In 2021, a great outpour of support for Black History Month (BHM) was given by influencers and brands particularly following the death of George Floyd and Breonna Taylor. It sparked an online movement that spread awareness on systemic racism and resources on how to help Black people and communities. Corporations have rolled out black square posts on Instagram, BHM-appropriate branding and product designs, Tiktok dance contents, and advocacy hashtags – all in the name of awareness. But on February 2nd or the next month, it's operations as usual.
This is how we are faced with the problem of performative activism. We have to be driven by accountability and learning, not just by publicity stunts to wash off white guilt from our brand. Aiming to produce tangible results will require more effort and commitment but it will bring more valuable changes to the lives of Black people.
How, then, could ecommerce businesses celebrate and support this month?
Acknowledge historical events
Black history and liberation movements face erasure in the American education system. The discussion on slavery is sugarcoated and watered-down to be made palatable to learners. A lot of stories of Black people and their contributions in history are not told. Ecommerce businesses who have access to a wide audience through social media and access to research can do their part to address this gap.
Historical information can be shared by writing on blog posts, talking in podcasts, discussing on videos, or sharing historical photos. As some businesses can trace their roots in Black history, they could take pride in sharing that with their consumers. It is time to recognize that America wouldn't be what it is today without Black people.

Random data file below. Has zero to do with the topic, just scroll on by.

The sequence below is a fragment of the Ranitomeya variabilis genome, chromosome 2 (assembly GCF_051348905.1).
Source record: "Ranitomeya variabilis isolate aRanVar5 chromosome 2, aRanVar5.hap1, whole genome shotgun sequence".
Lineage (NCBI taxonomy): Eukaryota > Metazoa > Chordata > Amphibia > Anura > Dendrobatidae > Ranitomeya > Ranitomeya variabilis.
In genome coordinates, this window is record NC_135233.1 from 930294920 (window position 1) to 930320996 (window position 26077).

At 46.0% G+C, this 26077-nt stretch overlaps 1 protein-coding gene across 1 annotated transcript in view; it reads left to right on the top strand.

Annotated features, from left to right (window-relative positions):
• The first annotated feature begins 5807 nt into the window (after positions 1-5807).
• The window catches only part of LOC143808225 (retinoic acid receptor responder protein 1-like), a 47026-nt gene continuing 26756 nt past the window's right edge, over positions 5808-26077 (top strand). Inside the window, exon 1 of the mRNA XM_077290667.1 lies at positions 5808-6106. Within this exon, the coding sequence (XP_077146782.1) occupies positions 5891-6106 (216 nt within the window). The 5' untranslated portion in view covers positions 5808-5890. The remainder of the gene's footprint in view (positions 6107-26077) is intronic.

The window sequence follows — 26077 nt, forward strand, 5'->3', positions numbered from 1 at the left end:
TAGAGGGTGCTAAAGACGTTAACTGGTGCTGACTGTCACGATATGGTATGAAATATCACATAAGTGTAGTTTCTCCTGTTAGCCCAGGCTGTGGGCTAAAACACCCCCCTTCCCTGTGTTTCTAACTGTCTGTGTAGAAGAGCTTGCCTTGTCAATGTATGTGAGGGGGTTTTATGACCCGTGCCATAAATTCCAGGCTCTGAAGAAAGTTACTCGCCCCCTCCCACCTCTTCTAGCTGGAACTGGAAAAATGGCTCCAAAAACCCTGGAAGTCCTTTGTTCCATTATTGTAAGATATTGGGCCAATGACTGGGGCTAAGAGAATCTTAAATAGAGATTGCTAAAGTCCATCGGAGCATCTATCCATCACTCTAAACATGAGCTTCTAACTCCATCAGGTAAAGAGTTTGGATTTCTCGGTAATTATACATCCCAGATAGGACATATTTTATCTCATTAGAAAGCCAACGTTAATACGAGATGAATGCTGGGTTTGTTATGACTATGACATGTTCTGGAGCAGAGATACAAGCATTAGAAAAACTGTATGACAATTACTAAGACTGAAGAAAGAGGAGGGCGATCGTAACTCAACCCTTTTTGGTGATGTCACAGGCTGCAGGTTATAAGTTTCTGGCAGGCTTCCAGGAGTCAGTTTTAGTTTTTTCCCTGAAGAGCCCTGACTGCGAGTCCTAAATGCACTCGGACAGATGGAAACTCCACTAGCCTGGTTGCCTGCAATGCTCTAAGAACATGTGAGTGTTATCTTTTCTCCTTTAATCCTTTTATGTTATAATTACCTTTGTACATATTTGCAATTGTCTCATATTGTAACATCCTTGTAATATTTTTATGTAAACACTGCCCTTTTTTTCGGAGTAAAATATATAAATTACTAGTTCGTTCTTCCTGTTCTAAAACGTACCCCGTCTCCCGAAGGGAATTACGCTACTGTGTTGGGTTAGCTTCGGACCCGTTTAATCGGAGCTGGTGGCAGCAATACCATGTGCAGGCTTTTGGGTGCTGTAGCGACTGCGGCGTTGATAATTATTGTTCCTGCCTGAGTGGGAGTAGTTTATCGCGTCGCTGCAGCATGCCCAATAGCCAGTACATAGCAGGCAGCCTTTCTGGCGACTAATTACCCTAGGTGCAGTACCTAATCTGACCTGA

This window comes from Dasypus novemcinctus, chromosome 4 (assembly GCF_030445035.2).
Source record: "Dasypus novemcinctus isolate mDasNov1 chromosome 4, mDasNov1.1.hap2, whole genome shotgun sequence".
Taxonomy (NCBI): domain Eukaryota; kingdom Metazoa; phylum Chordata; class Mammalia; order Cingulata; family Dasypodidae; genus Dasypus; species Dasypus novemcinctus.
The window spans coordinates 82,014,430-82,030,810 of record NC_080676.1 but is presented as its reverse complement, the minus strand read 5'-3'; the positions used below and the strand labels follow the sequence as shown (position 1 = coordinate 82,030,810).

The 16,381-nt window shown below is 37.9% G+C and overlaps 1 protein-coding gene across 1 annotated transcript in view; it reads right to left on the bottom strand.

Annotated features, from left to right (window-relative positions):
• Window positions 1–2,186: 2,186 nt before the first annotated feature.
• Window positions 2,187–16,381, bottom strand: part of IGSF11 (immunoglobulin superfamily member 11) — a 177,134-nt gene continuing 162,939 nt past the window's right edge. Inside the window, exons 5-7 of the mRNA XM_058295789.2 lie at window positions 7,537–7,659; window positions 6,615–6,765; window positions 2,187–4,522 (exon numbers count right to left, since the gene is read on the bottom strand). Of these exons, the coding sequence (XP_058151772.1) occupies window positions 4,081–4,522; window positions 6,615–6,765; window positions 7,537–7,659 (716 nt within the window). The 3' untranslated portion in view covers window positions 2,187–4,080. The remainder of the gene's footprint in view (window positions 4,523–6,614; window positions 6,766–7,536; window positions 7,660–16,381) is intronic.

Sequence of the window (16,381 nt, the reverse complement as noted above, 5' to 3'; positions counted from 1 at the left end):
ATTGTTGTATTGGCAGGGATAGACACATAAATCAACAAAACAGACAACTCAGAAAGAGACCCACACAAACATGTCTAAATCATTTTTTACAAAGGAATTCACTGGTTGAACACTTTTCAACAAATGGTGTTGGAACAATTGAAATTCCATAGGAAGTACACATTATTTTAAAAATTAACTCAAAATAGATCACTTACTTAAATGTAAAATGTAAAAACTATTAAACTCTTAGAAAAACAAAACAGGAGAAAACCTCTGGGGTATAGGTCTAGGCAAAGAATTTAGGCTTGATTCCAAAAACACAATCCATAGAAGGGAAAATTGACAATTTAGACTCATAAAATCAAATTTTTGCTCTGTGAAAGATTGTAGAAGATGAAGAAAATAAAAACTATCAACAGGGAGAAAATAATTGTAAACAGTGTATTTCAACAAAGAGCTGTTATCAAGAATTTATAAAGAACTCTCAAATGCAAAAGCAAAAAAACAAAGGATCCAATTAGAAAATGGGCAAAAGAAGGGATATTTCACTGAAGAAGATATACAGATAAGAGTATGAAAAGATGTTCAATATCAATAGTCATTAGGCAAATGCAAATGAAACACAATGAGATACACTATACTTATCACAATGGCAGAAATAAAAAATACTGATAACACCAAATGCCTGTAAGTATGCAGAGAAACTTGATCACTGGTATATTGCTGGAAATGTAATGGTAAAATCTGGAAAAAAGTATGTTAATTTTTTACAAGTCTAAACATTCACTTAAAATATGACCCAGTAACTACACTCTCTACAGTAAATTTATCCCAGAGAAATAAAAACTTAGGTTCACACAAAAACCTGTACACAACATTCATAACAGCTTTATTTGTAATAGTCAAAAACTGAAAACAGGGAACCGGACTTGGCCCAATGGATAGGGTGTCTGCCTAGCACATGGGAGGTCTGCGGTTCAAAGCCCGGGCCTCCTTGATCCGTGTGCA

Honor past, present, and future Black entrepreneurs
Black Americans have a profound role in shaping the American business landscape. From Madam C.J. Walker who built a beauty empire to Frederick McKinley Jones whose refrigerated truck invention preserved blood, food, and other supplies during World War II -- many Black innovators have made and continue to make American lives easier.
Ecommerce businesses can boost the visibility of Black-owned businesses that could compliment their own products and services. Since artists are also entrepreneurs, ecommerce businesses can collaborate with them for product designs and advertising campaigns! And with collaboration, there should also be proper compensation.
Support Black advocacies
Releasing a statement to express support over advocacies that promote social justice is just one thing. There are other ways to do more. Ecommerce businesses should hire Black speakers that could speak directly to employees and even consumers. Giving them a large social media platform can help amplify their calls. Additionally, ecommerce businesses can donate money for charity donation drives or partner to support any of their local or national evens.
We at All Over Stuff, commit to doing our part in fighting systemic inequalities for the entire year, not just on BHM, through careful research, in-depth blog posts, diverse collaborations, and advocacy support.
If you are a Black influencer or content creator, we want to work with you! Check out this link to apply as an Affiliate Partner or Brand Ambassador.